How Private Jet Cabins Impact Your Performance

Are you underestimating the role of your aircraft’s cabin in helping you to perform at the top of your game, whether in-flight or upon arrival at that all-important meeting? Fabrizio Poli shares some key items for you to consider…

Fabrizio Poli  |  28th July 2021
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    Fabrizio Poli
    Fabrizio Poli

    Fabrizio Poli is Senior Consultant at Orville Aviation. He is also an Airline Transport Pilot. Mr. Poli...

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    An executive deep in thought aboard a private jet

    As well as being an innovator’s tool  a private jet also helps passengers peak-perform. Ask any of the world's top golfers and they will tell you they could never win as much as they do without private jet travel.

    One of the key factors about a private jet leading its users to peak performance is the cabin environment. As Steven Kotler put it in his recent bestseller, The Art of Impossible: A Peak Performance Primer… “Peak performance is nothing more or nothing less than getting our biology to work FOR us rather than working AGAINST us.”

    So, let’s explore how your private jet cabin can work with you to achieve peak results in business.

    Cabin Pressure

    The first thing to consider is the cabin altitude and the quality of the air. Oxygen is the fuel that powers our body. In fact, one of the key elements causing jet lag isn’t necessarily the time zone changes but the cabin altitude (mostly 8,000 feet on airliners). 

    Air becomes less dense as the altitude increases. On the ground at 8,710ft people become more easily fatigued, golf balls travel 10% farther, and even food preparation requires adjustment because the air is thinner.

    Business aircraft are designed to cruise at very high altitudes, above airline traffic, in calmer air. This allows the engines to operate more efficiently, enables the aircraft to reach higher speeds, and helps provide passengers with a smoother ride above most of the weather.

    The cabin altitude of most private jets is at 6,000ft or below, enabling an improved passenger experience. The Gulfstream G600 offers an even lower cabin altitude of 3,800ft at a 45,000ft cruising altitude. 

    Because the G600 can cruise 13 hours or more, maintaining a lower cabin altitude means passengers arrive at their destination feeling better rested, more alert, and less fatigued than they would on any other aircraft, because the heart and lungs do not need to work overtime to oxygenate the blood.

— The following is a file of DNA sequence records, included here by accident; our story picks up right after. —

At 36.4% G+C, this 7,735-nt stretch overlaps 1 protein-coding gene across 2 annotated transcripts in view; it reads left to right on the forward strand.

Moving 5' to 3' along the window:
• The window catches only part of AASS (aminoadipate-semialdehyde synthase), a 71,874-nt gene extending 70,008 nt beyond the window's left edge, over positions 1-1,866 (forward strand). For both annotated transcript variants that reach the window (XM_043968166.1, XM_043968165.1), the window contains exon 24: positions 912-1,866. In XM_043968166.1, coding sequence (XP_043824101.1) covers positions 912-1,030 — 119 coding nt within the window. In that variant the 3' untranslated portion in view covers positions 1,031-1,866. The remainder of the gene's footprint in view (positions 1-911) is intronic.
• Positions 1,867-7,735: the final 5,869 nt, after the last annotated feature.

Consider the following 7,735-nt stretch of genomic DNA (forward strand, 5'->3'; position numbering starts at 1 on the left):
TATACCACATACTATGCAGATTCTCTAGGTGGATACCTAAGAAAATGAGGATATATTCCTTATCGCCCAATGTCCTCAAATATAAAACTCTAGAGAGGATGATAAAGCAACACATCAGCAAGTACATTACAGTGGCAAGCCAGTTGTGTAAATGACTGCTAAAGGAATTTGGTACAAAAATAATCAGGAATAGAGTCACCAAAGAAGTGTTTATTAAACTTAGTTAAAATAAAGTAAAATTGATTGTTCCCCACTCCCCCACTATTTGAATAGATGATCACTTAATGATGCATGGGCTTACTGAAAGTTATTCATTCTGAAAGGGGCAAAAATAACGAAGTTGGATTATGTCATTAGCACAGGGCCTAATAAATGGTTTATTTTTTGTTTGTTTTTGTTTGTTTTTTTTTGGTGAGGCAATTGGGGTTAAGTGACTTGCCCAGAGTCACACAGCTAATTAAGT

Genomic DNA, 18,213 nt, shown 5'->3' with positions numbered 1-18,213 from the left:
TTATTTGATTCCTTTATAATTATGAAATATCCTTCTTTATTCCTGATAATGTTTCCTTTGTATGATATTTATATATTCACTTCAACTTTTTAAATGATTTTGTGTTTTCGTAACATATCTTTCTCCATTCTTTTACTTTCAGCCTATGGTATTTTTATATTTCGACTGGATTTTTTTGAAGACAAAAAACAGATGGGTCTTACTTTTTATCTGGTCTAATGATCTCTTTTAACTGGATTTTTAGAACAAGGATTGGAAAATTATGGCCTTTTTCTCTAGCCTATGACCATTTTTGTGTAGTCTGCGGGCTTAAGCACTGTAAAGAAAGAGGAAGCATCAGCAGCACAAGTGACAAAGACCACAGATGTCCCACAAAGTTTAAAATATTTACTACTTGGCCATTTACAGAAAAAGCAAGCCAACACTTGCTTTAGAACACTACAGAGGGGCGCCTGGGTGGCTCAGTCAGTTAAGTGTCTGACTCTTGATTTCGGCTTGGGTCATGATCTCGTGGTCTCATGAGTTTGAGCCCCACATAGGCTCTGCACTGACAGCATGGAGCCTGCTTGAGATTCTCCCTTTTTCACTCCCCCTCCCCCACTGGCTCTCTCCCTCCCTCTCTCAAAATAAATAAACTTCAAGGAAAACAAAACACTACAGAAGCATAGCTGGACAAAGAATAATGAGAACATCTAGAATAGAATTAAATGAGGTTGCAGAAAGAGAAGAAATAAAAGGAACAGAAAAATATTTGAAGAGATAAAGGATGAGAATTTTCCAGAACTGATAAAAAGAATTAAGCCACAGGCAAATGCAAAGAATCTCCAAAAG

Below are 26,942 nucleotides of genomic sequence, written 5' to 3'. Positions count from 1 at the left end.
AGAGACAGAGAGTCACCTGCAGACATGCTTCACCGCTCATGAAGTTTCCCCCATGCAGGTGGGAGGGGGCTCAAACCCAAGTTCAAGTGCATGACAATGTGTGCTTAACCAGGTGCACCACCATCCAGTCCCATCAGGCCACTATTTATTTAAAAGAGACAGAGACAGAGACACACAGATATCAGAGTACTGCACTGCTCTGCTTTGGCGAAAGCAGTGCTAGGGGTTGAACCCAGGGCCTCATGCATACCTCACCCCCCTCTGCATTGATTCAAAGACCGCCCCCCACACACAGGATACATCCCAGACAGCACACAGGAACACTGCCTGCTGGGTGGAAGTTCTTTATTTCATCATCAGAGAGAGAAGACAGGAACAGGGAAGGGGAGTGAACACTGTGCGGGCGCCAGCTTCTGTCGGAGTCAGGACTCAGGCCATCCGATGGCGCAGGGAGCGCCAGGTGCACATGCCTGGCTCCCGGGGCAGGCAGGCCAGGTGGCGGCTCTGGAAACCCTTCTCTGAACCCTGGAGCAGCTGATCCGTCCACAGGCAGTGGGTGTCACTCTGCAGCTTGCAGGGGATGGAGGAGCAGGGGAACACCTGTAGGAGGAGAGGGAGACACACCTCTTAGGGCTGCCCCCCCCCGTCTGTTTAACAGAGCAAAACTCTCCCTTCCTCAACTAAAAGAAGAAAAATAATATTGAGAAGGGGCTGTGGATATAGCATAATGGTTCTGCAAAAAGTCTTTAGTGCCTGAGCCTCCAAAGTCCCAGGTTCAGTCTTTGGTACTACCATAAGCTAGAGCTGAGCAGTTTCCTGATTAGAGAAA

Cabin Air

    As airline travel starts to recover after the COVID-19 lockdowns, there is a renewed interest in air quality aboard aircraft. Viruses and diseases can easily circulate in a confined cabin, so offering a safe environment for passengers has long been a priority. On most aircraft, this is achieved in one of two ways:

    • Recirculated and filtered air systems, or
    • Fresh air systems.

    Larger commercial aircraft will usually make use of filtration systems, but a private jet could use either of these methods.

    Recirculated & Filtered Air Systems: The key is the use of HEPA (High Efficiency Particulate Air) filters to clean the air before re-introduction to the cabin. The system will filter the current cabin air and mix it with some re-introduced fresh air before passing it back into the cabin. This can result in the entire cabin air being filtered and replaced 20 to 30 times per hour. You won’t get even close to that on the ground!

    HEPA filters are highly effective, and today manufacturers claim they can remove 99.97% of viruses, bacteria, and other harmful particles from the air.

    Fresh Air Systems: The alternative to filtering and recycling the air is to use fresh, outside air. Fresh air systems introduce air continuously through the engines.

    This is cooled, sterilized, and compressed before passing into the cabin. Old cabin air is vented out. Such a system can entirely replace the cabin air on most aircraft in around two minutes.

    The continual re-introduction of fresh air ensures a clean and virus-free cabin, so there is no need with such a system to use HEPA filters.

    Which Systems are Used by Which Jets?

    Most jets use just one of these methods, but some may offer a choice of either. Some users may have a preference for one method. It is generally easier to control temperature and humidity with a recirculated system.

    Some aircraft that use HEPA filters include the Dassault Falcon 7X and 8X (Dassault is currently looking at making them available for the Falcon 900 and 2000 models), the Citation Latitude and Longitude, Embraer Praetor 500 and 600, and Bombardier Global models.

    All Gulfstream aircraft use fresh air systems, meanwhile, as do some Bombardier models and Citation jets (excluding the Latitude and Longitude). Moreover, Gulfstream offers a plasma ionization purification system as an upgrade for several models. This further treats the incoming air supply to remove viruses and bacteria.